On the Best Places to Live and Work in Metro Manila

9 minutes read

Construction Mania in Manila

Nowadays, you can’t take a trip around Manila without seeing cranes and construction sites everywhere; sometimes, it seems that Manila’s skyline is less skyscrapers and more gigantic cranes (I up to now still don’t know how those things just pop up).

Metro Manila is currently experiencing a sizeable boom in property. Construction in Metro Manila reached an all-time peak in the last quarter of 2012, recovering from the low levels in 2007, probably due to the global financial crisis.

It might mean that now would be the ideal time to purchase real estate for your home, your business, or simply as an investment; and of course, you’d want to know which are the best places to live and work.

However, with the property market here still largely confusing, with its multiple developers and lack of information, it’s hard to make a decision. In other cities, the highest value places are usually the downtown areas, but given that our city doesn’t really have a certain place to call “downtown”, assuming that the city center is the highest-value area isn’t really wise. Well, when getting the fair market values is infeasible just for a general overview of property, it might be a good first step to take a look at…

Zonal Values

The information presented below was constructed using data on zonal values from the Bureau of Internal Revenue. Zonal values are basically just minimum selling prices that the government prescribes for certain property for taxation purposes; that is, that if someone sells property to another, they pay taxes on less than the prescribed amount.

Zonal values can be unreliable; they’re (a) updated infrequently, (b) are basically just minimum prices, and (c) the government doesn’t really spend a lot of time making sure that everything is accurate. However, they do present a couple of advantages (a) because they are updated infrequently, they aren’t subject to the wild swings of property values in an emerging economy, (b) although they may not be exact estimates, they’re pretty good as relative values for comparing one area to another, and (c) because they’re “minimum” prices, they can be pretty stable estimates that extend even toward the future when the market value can be drastically different from present values.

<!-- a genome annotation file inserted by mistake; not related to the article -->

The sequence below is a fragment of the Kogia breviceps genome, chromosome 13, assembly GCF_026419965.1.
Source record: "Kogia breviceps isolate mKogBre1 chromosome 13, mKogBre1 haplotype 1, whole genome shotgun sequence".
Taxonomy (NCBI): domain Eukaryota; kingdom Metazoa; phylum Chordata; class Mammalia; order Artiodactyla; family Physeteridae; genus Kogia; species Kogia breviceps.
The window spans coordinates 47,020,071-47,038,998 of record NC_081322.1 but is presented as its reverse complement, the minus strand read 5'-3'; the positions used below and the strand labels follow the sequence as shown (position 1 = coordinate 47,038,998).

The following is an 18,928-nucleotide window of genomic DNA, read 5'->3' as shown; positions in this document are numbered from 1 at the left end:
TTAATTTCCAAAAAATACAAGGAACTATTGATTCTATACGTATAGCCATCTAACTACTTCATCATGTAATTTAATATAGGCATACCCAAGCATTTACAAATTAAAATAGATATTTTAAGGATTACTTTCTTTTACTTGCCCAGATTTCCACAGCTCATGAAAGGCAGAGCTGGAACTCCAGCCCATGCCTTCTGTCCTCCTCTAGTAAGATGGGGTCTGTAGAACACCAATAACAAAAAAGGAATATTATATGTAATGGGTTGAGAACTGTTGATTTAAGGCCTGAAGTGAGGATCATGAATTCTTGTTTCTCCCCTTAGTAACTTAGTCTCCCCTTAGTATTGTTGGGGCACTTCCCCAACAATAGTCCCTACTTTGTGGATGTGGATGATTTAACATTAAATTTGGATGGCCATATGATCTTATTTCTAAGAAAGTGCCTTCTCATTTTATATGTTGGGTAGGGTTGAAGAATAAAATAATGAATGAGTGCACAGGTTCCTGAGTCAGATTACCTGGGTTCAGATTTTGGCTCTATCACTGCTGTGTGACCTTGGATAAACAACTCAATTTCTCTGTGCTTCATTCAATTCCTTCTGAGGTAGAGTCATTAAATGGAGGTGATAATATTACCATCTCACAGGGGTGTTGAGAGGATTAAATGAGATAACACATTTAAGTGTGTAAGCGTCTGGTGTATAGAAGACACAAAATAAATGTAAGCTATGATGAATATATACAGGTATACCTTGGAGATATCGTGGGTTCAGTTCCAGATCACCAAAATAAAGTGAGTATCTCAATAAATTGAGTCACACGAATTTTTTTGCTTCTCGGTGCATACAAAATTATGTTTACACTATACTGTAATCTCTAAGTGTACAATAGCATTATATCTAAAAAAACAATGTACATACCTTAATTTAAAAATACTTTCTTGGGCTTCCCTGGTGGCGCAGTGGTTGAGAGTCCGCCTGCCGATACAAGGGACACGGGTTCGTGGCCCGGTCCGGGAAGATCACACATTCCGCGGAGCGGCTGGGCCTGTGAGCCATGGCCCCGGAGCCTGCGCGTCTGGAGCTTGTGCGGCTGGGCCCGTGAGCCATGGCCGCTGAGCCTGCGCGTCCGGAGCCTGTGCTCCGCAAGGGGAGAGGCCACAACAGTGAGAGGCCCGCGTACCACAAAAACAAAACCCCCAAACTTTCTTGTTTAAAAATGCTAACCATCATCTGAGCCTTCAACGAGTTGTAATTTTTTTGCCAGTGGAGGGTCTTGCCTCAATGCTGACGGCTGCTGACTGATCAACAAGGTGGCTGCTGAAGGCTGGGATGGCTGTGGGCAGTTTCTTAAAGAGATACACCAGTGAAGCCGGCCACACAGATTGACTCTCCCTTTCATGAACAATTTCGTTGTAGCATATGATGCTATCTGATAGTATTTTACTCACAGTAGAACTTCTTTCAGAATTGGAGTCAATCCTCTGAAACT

Nevertheless, I do try to compensate for some of the shortcomings of this data by processing it in a certain way, which I discuss after the results. For now, let’s go into the data!

Top Residential Home Areas

Let’s first take a look at the top areas for residential homes, that is, individual housing units on the ground floor. We take the top 10 areas and plot them on the map as follows: (click on the icon of the plot to view more information about the area)

Dasmariñas and Forbes Park (Photo: [Raisson Bassig](http://www.flickr.com/photos/59065500@N00/3449474917/in/photolist-6fPsHt-8Bs8E8), [CC-BY ND 2.0](http://creativecommons.org/licenses/by-nd/2.0/deed.en))

As can be seen, the top areas are in the nearly suburban villages around Makati and Taguig, and some of the other contenders can be found in Greenhills and Wack-Wack across San Juan and Mandaluyong. Quezon City presents Santa Mesa Heights as one of its high value residential home area. Most of these places are already owned though, so only look to these areas if you are searching for a place to call a permanent home.

Top Residential Condominium Areas

How about if you’re a young professional or an investor looking for an easily maintainable and rentable unit? Well, the top areas for residential condominiums are plotted on the map that follows: (click on the icon of the plot to view more information about the area)